Herald Journal, June 16, 2003
LP continues with city hall remodeling project
By Julie Yurek
In a divided decision, the Lester Prairie City Council approved forging ahead with plans to remodel city hall.
Council members Rollie Bruckschen and Larry Hoof voted against the motion last Monday night.
The pair's main issue with the remodeling is where local organizations will go for their meetings and events.
"At the first of the year we were talking about a community center; now we're talking about taking away space," Hoof said.
Bruckschen wanted to wait until the Lester Prairie School District decides what it is doing in terms of remodeling or expanding.
Police Chief Bob Carlson, who on the direction of the council has been gathering quotes and a preliminary layout of the remodeling project, and talking with Realtor Art Mallak about the sale of the police department building, has received three bids for the remodeling of city hall.
The three bids are from Whayne Goodell of Lester Prairie for $22,988, Earl Heldt of Lester Prairie for $21,388, and Jerome Herrmann of Lester Prairie for $19,000.
City Clerk Marilyn Pawelk suggested Carlson obtain more bids. EDS Consultants and Construction Managers designed a floor plan for the remodeled city hall (see diagram).
The floor plan calls for the police department to occupy the northeast room and have a roll-up window/counter for the public. The city clerk office would also have a counter with a roll-up window.
The south room where city council meetings are conducted would become two 10 feet by 12 feet filing rooms and one 12-by-12 office space.
However, one deciding factor in the proposed project is the selling of the police department building.
There are two parties interested in purchasing it, Carlson said.
Anyone who buys that building may be able to get in on the small cities grant, said Mayor Eric Angvall. The city isn't allowed to take part of the program, he said.
Along the same lines, the council again discussed whether or not to charge organizations to use the city hall, and if so, how much?
The main issue was how to charge and how much. Should the fee be per meeting or per month? Should it be $1 or $25?
To make it fair, it should to charge per meeting, Hoof said.
"But then the question of how much comes up," Pawelk said.
Some organizations use the building once a week and others only once per month or year, she said.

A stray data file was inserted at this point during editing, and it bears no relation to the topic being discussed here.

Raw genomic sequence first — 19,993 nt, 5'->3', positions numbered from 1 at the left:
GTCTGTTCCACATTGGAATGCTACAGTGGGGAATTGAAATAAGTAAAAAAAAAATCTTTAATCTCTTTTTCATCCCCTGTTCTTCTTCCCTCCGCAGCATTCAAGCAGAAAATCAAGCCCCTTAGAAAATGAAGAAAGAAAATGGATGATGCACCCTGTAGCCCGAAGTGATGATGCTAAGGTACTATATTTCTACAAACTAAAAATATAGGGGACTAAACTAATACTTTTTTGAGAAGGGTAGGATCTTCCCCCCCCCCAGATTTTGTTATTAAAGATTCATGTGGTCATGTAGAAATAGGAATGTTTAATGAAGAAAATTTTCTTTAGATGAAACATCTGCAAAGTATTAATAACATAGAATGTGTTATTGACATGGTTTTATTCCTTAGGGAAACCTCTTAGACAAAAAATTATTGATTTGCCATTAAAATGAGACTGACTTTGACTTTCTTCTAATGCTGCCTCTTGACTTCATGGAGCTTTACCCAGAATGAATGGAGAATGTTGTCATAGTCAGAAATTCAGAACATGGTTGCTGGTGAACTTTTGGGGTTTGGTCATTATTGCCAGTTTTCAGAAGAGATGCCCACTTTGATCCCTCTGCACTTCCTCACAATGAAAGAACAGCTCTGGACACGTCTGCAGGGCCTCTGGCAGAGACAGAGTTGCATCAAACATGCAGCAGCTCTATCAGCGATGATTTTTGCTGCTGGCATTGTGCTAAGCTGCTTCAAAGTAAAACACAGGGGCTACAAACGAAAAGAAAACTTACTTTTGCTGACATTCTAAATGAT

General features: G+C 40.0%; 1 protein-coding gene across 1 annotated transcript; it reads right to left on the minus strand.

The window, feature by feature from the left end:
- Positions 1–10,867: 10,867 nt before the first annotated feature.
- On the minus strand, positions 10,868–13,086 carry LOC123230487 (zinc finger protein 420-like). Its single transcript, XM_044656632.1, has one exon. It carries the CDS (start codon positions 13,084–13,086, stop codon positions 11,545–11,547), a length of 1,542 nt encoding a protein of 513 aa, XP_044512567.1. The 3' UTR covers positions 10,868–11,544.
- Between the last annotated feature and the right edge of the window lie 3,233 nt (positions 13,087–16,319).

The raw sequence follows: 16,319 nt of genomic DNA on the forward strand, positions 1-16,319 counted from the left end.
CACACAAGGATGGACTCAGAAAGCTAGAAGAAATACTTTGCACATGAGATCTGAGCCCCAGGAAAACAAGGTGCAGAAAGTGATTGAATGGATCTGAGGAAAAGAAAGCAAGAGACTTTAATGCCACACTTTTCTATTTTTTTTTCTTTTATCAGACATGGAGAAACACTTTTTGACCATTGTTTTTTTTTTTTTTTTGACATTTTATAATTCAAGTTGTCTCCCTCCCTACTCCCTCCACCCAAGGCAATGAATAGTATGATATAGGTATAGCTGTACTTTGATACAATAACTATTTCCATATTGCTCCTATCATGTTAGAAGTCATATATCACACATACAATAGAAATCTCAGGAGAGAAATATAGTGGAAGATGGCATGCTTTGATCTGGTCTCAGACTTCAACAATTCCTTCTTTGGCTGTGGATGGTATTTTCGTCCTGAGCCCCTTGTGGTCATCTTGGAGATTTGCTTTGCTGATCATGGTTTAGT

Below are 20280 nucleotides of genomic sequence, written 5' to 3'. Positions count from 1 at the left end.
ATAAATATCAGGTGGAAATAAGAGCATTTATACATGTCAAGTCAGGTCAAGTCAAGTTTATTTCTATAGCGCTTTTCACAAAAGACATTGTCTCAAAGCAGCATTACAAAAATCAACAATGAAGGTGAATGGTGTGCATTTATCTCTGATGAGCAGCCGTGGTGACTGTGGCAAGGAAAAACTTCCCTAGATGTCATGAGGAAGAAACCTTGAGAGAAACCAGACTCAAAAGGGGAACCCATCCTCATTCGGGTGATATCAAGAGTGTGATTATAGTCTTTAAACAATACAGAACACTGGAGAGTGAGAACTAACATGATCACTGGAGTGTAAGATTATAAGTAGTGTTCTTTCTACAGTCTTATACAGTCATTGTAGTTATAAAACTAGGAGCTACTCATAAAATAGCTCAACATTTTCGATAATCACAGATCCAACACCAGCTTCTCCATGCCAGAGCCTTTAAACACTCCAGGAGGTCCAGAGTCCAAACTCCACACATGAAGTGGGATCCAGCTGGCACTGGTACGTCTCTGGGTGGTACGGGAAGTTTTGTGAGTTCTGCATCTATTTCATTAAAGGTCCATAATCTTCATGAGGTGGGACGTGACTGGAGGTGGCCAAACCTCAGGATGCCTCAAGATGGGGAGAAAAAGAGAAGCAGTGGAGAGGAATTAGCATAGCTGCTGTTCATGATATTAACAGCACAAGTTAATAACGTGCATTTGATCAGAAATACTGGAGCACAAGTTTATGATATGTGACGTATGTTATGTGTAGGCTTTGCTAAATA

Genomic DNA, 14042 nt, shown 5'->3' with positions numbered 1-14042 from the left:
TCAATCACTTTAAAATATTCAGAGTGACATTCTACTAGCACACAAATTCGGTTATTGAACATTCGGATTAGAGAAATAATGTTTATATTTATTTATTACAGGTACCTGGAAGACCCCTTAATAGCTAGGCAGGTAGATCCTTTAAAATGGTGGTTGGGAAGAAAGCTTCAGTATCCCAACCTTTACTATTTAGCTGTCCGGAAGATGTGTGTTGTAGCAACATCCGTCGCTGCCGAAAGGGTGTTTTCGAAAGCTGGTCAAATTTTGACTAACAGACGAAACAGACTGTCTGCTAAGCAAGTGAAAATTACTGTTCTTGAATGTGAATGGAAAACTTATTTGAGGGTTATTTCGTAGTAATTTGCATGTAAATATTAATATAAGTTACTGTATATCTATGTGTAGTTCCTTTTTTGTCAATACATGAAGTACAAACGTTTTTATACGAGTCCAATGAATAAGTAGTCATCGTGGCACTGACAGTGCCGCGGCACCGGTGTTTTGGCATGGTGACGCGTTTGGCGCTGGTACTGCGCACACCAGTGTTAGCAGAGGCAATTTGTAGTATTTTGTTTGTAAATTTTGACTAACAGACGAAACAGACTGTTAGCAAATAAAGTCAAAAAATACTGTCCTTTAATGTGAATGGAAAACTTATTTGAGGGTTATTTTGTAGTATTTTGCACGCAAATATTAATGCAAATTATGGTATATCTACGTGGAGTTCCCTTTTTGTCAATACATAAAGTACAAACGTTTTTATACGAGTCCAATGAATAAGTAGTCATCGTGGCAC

Only charging the groups $1 per meeting is more hassle than what it's worth, Pawelk said. "But charging $25 per meeting is too much for those that meet every week."
With so many questions and not enough answers, the council decided to drop the issue at this time.
Engineer chosen for water/sewer project
The council approved going forward with the city's portion of getting water and sewer to the Lenny and Linda Juncewski development east of the city.
The water will come from the water tower and the sewer line will come via the waste water treatment plant.
The council also decided on an engineer firm to complete the water and sewer work. The city chose Short Elliott Hendrickson (SEH). SEH's proposal was $47,164. A proposal from Bonestroo, Rosene, Anderlik, and Associate came in at $53,670.
The council also approved to go ahead with plans and specifications and get a feasibility report.
The next item the city and the Juncewskis must work on is a developer's agreement.
Property owner Cecil Martin addressed the council while it was discussing the Juncewski housing development. Martin told the council that he owns property south of Highway 7 across from Country Treasures and a hotel and a few other businesses are interested in building there, he said.
Martin wanted the council to be aware of this so a large enough pipe size is used to get water and sewer to Juncewski's property and maybe his property someday, he said.
Pawelk informed Martin that his property wouldn't qualify for city services unless it was annexed into the city, she said.
Martin just wanted the council to be aware of his possible plans for the future.